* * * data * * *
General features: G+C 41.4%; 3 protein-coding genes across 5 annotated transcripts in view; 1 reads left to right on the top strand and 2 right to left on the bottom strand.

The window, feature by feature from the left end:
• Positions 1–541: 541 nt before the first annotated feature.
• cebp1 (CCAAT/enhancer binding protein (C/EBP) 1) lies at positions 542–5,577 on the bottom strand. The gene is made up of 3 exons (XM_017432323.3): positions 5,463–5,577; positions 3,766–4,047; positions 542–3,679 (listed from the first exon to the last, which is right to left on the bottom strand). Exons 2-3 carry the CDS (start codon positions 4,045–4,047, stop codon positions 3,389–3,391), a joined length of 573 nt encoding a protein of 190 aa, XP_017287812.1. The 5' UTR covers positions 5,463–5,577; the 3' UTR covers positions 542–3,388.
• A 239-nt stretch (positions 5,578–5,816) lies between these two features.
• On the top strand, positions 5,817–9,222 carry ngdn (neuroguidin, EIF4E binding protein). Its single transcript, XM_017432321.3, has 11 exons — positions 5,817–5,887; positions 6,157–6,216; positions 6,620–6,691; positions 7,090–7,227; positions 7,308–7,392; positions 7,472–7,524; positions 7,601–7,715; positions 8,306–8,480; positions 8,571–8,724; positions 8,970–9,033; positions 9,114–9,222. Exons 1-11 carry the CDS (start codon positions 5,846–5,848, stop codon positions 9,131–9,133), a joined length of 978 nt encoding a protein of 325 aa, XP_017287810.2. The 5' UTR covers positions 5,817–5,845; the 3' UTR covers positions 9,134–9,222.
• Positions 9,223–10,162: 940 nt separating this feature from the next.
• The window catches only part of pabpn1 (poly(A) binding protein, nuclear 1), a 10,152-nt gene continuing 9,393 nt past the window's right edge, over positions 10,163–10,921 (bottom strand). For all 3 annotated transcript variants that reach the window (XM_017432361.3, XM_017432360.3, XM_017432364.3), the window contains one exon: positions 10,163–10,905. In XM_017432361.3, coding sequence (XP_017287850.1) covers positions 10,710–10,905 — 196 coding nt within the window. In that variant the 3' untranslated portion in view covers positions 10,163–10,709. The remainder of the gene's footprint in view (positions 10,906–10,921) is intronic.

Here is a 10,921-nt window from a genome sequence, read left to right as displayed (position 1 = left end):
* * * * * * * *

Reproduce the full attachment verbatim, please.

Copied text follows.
General features: G+C 41.4%; 3 protein-coding genes across 5 annotated transcripts in view; 1 reads left to right on the top strand and 2 right to left on the bottom strand.

The window, feature by feature from the left end:
• Positions 1–541: 541 nt before the first annotated feature.
• cebp1 (CCAAT/enhancer binding protein (C/EBP) 1) lies at positions 542–5,577 on the bottom strand. The gene is made up of 3 exons (XM_017432323.3): positions 5,463–5,577; positions 3,766–4,047; positions 542–3,679 (listed from the first exon to the last, which is right to left on the bottom strand). Exons 2-3 carry the CDS (start codon positions 4,045–4,047, stop codon positions 3,389–3,391), a joined length of 573 nt encoding a protein of 190 aa, XP_017287812.1. The 5' UTR covers positions 5,463–5,577; the 3' UTR covers positions 542–3,388.
• A 239-nt stretch (positions 5,578–5,816) lies between these two features.
• On the top strand, positions 5,817–9,222 carry ngdn (neuroguidin, EIF4E binding protein). Its single transcript, XM_017432321.3, has 11 exons — positions 5,817–5,887; positions 6,157–6,216; positions 6,620–6,691; positions 7,090–7,227; positions 7,308–7,392; positions 7,472–7,524; positions 7,601–7,715; positions 8,306–8,480; positions 8,571–8,724; positions 8,970–9,033; positions 9,114–9,222. Exons 1-11 carry the CDS (start codon positions 5,846–5,848, stop codon positions 9,131–9,133), a joined length of 978 nt encoding a protein of 325 aa, XP_017287810.2. The 5' UTR covers positions 5,817–5,845; the 3' UTR covers positions 9,134–9,222.
• Positions 9,223–10,162: 940 nt separating this feature from the next.
• The window catches only part of pabpn1 (poly(A) binding protein, nuclear 1), a 10,152-nt gene continuing 9,393 nt past the window's right edge, over positions 10,163–10,921 (bottom strand). For all 3 annotated transcript variants that reach the window (XM_017432361.3, XM_017432360.3, XM_017432364.3), the window contains one exon: positions 10,163–10,905. In XM_017432361.3, coding sequence (XP_017287850.1) covers positions 10,710–10,905 — 196 coding nt within the window. In that variant the 3' untranslated portion in view covers positions 10,163–10,709. The remainder of the gene's footprint in view (positions 10,906–10,921) is intronic.

Here is a 10,921-nt window from a genome sequence, read left to right as displayed (position 1 = left end):